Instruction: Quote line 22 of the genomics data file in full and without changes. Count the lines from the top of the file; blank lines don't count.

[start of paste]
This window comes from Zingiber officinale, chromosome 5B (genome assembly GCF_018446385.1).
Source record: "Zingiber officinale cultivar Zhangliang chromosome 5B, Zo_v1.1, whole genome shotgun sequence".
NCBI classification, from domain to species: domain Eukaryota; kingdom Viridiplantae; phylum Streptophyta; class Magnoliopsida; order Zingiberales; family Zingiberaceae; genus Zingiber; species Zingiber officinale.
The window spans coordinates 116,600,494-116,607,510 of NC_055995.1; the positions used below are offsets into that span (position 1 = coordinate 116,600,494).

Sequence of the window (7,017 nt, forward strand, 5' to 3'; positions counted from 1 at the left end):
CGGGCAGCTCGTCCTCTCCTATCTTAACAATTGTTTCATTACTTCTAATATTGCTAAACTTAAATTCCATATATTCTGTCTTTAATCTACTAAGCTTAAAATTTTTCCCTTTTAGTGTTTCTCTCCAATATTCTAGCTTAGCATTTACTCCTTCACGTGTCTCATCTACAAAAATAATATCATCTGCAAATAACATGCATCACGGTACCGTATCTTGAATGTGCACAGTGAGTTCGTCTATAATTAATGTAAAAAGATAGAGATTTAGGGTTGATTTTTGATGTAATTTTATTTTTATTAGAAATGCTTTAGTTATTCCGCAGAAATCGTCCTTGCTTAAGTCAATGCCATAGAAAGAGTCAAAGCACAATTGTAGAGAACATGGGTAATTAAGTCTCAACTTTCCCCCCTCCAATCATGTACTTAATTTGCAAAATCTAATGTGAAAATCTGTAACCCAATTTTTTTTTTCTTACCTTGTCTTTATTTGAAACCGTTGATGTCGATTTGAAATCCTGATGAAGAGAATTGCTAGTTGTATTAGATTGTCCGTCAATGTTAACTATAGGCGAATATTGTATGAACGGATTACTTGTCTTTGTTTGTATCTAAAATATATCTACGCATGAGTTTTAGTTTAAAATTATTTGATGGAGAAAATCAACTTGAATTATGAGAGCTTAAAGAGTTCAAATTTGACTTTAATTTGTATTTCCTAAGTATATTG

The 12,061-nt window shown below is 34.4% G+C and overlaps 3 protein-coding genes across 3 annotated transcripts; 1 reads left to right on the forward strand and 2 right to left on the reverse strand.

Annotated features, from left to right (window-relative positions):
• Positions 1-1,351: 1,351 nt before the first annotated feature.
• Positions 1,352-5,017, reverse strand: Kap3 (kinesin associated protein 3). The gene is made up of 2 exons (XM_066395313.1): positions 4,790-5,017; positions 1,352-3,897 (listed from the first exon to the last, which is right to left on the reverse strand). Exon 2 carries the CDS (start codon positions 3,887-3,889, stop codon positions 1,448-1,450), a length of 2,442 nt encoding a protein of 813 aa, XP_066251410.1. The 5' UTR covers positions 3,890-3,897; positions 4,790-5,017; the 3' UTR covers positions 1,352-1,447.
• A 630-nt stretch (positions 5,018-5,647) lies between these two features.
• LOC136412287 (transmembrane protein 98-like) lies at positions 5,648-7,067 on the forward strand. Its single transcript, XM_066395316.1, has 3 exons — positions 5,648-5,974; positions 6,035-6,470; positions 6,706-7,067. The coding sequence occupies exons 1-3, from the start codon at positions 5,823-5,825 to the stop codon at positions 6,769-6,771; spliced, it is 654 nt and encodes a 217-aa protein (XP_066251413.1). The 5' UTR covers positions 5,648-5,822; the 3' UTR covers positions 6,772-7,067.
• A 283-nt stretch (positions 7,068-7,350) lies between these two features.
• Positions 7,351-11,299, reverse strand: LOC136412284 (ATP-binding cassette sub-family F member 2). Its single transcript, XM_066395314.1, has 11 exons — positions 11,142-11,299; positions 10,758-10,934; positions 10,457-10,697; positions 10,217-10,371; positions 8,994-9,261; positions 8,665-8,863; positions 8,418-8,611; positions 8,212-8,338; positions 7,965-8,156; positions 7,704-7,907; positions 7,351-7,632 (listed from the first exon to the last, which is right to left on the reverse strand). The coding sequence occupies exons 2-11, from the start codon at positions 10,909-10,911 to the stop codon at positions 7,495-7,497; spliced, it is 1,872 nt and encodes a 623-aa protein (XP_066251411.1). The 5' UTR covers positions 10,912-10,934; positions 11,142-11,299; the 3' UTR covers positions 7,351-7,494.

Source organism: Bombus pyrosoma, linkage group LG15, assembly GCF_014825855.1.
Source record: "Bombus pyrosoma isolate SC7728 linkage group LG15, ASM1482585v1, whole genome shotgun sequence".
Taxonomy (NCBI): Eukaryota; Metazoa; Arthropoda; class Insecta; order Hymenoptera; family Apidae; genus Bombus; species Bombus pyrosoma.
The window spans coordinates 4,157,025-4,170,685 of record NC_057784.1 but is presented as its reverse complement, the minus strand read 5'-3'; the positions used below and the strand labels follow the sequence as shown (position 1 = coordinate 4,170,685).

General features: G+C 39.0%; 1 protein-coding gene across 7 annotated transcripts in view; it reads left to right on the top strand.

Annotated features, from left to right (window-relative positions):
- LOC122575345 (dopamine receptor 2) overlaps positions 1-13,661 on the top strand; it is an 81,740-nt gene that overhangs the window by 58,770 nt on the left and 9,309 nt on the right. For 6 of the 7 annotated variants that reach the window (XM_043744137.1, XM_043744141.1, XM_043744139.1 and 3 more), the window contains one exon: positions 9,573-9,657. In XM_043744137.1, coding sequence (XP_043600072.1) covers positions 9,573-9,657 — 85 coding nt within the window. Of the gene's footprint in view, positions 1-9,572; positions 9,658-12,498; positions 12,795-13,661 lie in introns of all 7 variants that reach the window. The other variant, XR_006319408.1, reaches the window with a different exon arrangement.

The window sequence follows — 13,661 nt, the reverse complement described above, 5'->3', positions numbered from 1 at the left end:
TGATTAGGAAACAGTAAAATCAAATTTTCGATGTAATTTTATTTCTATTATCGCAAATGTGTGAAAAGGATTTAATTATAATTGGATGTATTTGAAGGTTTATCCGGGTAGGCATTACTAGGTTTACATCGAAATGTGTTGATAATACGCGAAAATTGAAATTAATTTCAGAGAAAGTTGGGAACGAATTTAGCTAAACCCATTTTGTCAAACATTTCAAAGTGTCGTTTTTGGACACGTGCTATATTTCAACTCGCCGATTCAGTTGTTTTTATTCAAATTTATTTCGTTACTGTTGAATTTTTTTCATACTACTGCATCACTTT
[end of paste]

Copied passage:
The window sequence follows — 13,661 nt, the reverse complement described above, 5'->3', positions numbered from 1 at the left end: